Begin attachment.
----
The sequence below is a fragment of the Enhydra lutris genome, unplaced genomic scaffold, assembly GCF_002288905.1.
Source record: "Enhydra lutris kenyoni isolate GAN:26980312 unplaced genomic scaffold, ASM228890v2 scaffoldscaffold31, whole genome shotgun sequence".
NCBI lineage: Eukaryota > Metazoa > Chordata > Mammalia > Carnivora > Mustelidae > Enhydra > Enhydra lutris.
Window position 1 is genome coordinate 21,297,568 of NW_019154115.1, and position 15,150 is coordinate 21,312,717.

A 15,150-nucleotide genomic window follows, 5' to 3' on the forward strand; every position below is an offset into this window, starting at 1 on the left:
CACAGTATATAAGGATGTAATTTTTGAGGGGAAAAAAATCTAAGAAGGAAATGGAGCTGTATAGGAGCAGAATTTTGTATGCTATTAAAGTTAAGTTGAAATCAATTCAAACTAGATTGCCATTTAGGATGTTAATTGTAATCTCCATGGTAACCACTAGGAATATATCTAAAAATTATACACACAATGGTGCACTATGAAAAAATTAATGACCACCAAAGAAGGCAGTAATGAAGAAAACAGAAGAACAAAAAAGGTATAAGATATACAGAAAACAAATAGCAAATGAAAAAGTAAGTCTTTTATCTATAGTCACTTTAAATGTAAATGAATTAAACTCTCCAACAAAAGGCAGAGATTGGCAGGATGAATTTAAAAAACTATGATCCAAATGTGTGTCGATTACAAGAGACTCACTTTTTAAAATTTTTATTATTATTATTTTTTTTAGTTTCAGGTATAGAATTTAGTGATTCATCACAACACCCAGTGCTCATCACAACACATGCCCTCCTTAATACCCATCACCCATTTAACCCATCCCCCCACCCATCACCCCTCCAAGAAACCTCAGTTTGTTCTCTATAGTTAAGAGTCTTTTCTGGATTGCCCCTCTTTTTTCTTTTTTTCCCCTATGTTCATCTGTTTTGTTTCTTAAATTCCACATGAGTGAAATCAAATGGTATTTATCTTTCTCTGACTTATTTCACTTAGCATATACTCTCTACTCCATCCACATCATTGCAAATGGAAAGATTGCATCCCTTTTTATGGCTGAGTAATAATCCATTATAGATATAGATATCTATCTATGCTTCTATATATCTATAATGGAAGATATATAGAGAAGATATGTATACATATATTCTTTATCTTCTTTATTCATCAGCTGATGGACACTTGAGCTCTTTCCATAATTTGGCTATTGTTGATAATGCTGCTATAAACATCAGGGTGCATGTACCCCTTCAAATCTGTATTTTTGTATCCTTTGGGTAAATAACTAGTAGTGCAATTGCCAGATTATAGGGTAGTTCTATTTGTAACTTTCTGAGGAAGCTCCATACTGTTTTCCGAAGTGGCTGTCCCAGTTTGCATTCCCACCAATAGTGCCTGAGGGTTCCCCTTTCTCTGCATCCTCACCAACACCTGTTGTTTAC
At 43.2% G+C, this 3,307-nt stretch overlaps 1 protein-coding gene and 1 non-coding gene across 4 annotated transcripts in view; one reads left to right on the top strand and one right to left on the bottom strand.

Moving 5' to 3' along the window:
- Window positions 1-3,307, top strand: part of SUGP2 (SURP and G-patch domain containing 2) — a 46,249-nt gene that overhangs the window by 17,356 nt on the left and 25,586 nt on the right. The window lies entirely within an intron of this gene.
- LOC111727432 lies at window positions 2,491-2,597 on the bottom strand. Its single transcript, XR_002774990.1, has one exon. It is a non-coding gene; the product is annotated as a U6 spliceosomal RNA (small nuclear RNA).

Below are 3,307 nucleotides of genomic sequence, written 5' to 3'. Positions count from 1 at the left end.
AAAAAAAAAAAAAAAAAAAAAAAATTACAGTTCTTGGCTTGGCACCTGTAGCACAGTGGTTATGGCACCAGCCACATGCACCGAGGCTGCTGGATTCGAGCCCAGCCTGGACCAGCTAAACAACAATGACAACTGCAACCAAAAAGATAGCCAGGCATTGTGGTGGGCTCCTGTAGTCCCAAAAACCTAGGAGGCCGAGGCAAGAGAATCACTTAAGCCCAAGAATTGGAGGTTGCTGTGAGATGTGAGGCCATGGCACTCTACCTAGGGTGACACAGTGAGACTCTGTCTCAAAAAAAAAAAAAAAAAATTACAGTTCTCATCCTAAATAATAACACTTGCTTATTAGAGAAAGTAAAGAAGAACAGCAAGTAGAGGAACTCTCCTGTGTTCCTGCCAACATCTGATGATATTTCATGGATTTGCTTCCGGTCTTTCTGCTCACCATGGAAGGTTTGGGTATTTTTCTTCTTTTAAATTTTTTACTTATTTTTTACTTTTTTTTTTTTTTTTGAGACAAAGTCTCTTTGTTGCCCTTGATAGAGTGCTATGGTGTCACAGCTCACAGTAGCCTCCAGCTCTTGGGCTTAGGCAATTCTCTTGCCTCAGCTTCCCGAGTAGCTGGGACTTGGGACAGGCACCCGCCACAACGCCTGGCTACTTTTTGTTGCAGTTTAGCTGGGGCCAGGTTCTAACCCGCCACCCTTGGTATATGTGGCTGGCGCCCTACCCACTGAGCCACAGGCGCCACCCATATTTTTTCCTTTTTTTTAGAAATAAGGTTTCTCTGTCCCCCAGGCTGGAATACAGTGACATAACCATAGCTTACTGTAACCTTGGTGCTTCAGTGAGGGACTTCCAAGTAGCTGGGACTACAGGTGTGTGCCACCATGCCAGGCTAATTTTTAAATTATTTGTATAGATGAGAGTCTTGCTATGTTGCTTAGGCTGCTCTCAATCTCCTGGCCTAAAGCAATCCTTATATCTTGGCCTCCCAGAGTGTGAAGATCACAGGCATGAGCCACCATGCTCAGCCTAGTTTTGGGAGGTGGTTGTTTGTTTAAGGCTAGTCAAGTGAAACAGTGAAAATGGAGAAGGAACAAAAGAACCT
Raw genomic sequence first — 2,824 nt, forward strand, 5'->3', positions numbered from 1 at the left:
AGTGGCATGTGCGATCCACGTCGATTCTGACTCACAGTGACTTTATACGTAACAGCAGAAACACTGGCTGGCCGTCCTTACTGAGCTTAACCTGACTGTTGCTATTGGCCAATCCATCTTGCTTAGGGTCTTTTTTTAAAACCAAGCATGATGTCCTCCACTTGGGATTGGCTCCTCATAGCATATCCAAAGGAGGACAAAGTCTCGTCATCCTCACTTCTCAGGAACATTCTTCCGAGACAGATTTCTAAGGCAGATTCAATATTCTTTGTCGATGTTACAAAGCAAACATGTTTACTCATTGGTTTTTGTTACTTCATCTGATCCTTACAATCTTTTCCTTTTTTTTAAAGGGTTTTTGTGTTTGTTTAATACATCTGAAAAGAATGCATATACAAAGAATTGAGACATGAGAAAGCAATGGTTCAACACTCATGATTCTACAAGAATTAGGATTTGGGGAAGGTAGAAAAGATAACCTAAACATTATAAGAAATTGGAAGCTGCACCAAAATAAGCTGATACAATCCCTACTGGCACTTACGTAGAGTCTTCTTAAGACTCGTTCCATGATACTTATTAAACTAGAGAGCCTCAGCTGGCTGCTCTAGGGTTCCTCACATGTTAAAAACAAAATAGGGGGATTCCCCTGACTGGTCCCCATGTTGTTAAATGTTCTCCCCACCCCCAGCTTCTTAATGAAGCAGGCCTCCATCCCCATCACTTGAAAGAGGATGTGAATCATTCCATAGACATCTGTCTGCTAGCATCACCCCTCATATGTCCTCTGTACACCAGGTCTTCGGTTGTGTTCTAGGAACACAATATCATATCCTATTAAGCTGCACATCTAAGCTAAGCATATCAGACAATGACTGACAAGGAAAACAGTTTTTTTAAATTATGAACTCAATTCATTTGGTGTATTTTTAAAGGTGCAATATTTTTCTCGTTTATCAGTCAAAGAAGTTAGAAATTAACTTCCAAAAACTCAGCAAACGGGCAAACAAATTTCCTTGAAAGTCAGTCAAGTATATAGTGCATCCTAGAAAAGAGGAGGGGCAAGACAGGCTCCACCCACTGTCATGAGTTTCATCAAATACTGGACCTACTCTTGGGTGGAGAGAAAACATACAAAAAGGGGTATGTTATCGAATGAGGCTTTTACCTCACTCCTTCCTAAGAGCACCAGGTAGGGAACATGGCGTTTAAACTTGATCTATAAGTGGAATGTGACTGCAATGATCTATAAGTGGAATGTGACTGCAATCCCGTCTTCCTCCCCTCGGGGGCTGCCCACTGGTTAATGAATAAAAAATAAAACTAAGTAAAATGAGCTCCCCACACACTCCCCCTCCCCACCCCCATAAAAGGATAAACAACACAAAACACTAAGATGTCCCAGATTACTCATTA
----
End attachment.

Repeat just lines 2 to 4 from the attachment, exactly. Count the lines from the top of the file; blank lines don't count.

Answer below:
Source record: "Enhydra lutris kenyoni isolate GAN:26980312 unplaced genomic scaffold, ASM228890v2 scaffoldscaffold31, whole genome shotgun sequence".
NCBI lineage: Eukaryota > Metazoa > Chordata > Mammalia > Carnivora > Mustelidae > Enhydra > Enhydra lutris.
Window position 1 is genome coordinate 21,297,568 of NW_019154115.1, and position 15,150 is coordinate 21,312,717.